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# drop of a bullet vertically vs. horizontally

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01-22-2008, 06:12 PM   #21
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Ok.
so is everybody straight?

Yes, a bullet fired truely horizontall from 32 feet high will fall for marginally more than one second regardless of how far it goes. Another identical bullet dropped straight to the ground will fall for the exact same ammount of time. (in Short, to the OP: You teeacher is absolutely 100% right)

Yes, the line of sighting would be other than horizontal to make that happen; no that's not relevant to the concept...

No, weight does not matter at all.

Yes, if an object is going through the air, then drag will slow it's fall (only slightly for a rock, more for a sheet of paper. But that's because of drag, not weight, mass, or density. Those DO, however play into the coefficient of drag, but are inceidental in and of themselves... That's why being in a vaccume would matter in THAT case. Two identical bullets will have identical drag, thus hit the ground at exactly the same time.)
I believe it was Allan Sheppard who demonstrated this to watching school children when he dropped a feather and a hammer while on the moon; As predicted, they hit at the same time. ... taking six times longer than it would have taken on earth, but the exact same time, nonetheless.

Yes, spinning makes the bullet more stable; no, that doesn't matter in this case. IF the experiement were done from 193.2 feet, (making the fall last for 3 seconds) the dropped bullet might have time to flop over and present it's rear, flat surface to the wind making more drag, while a stabilized bullet would present a sleeker profile.. But again that's DRAG, not gravity. In a vaccume, even that would go away.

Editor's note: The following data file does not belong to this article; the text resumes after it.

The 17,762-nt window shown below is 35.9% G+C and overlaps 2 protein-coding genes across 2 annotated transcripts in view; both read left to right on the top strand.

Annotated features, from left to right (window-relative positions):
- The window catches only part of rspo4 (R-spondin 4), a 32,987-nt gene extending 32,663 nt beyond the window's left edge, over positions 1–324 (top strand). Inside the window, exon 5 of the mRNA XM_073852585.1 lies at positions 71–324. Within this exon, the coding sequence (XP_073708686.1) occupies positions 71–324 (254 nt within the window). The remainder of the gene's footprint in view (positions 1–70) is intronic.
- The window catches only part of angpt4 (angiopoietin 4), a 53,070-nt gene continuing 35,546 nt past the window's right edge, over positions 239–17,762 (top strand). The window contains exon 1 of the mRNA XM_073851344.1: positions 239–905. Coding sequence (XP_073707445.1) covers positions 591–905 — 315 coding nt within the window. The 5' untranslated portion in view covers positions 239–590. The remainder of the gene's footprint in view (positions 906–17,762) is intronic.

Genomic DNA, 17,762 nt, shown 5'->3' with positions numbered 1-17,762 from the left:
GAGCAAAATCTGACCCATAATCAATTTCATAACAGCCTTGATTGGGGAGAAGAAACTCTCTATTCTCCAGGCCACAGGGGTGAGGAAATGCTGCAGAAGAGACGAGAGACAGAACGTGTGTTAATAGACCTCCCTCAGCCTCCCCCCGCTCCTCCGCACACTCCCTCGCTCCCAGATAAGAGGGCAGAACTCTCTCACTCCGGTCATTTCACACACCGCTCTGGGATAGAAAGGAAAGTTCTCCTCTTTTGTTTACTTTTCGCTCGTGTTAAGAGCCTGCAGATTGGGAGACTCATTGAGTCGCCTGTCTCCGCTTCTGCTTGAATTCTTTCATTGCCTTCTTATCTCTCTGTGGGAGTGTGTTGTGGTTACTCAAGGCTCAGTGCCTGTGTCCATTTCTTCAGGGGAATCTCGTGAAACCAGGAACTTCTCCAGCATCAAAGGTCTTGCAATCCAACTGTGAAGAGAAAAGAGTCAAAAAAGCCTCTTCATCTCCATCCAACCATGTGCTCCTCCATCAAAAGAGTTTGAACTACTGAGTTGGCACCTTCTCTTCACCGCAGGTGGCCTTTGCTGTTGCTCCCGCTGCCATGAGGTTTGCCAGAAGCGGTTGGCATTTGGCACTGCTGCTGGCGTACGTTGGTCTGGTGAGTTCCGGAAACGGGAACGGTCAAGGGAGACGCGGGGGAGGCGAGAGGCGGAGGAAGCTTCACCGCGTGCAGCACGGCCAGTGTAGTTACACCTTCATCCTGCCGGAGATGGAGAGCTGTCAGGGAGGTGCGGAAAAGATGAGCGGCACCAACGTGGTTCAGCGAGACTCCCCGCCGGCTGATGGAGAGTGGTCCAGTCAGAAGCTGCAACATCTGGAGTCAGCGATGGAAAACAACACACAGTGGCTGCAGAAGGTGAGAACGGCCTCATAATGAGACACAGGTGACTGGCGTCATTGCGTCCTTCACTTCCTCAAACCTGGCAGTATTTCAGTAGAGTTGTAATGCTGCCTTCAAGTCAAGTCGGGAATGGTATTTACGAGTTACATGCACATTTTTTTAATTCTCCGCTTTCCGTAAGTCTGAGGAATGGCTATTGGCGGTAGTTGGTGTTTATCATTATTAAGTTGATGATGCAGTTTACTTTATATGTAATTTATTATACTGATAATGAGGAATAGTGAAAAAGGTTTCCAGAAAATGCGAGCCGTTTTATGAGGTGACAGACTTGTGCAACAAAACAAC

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Last edited by Fozzy_Bear; 01-22-2008 at 06:18 PM.

01-23-2008, 02:33 AM   #22
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Quote:
 Originally Posted by deadin Think outside the box. The term used was "line of bore" not just plain "bore". If you want to talk about the hole in the end of the barrel, yes, the sights are above that. However the "line of bore" is the projected line down the center of the bore from the breech to the muzzle and beyond, all the way out into the distance. The same thing with "line of sight". It's not just where the sights are on the barrel, it's all the way to the target when the sights are aligned on the target.
Yer right. And if the bore were completely level, the sights would be adjusted to coincide with the bullet at some point (point of aim). At that time, line of bore and line of sight would be the same.

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01-24-2008, 03:31 AM   #23
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Quote:
 At that time, line of bore and line of sight would be the same.
NO! The "line of sight" is a straight line from the rear sight through the front sight and projected out to the target. All in a perfect straight line.
The "line of bore" is likewise a perfect straight line from the center of the rear or chamber of the bore through the center of the bore at the muzzle and projected out to infinity.
The trajectory of the bullet (or "line of flight", if you prefer) is a curve due to the influence of gravity and in order to hit a target at a given range will need to cross the line of sight at the point of the target. This can happen on either the upward path of the trajectory or on the downward path, your choice. It still requires that the "line of bore" be angled upward from the "line of sight".

Now if you really want to confuse the issue, on a pistol the line of sight is sometimes below the line of bore, but this is because recoil will cause the barrel to pitch up before the bullet exits the bore.
It seems counter-intutitive, but a slower muzzle velocity in a pistol can cause the point of impact to rise on the target because of the longer barrel time. (And vice-versa. Higher velocity can cause low hits.)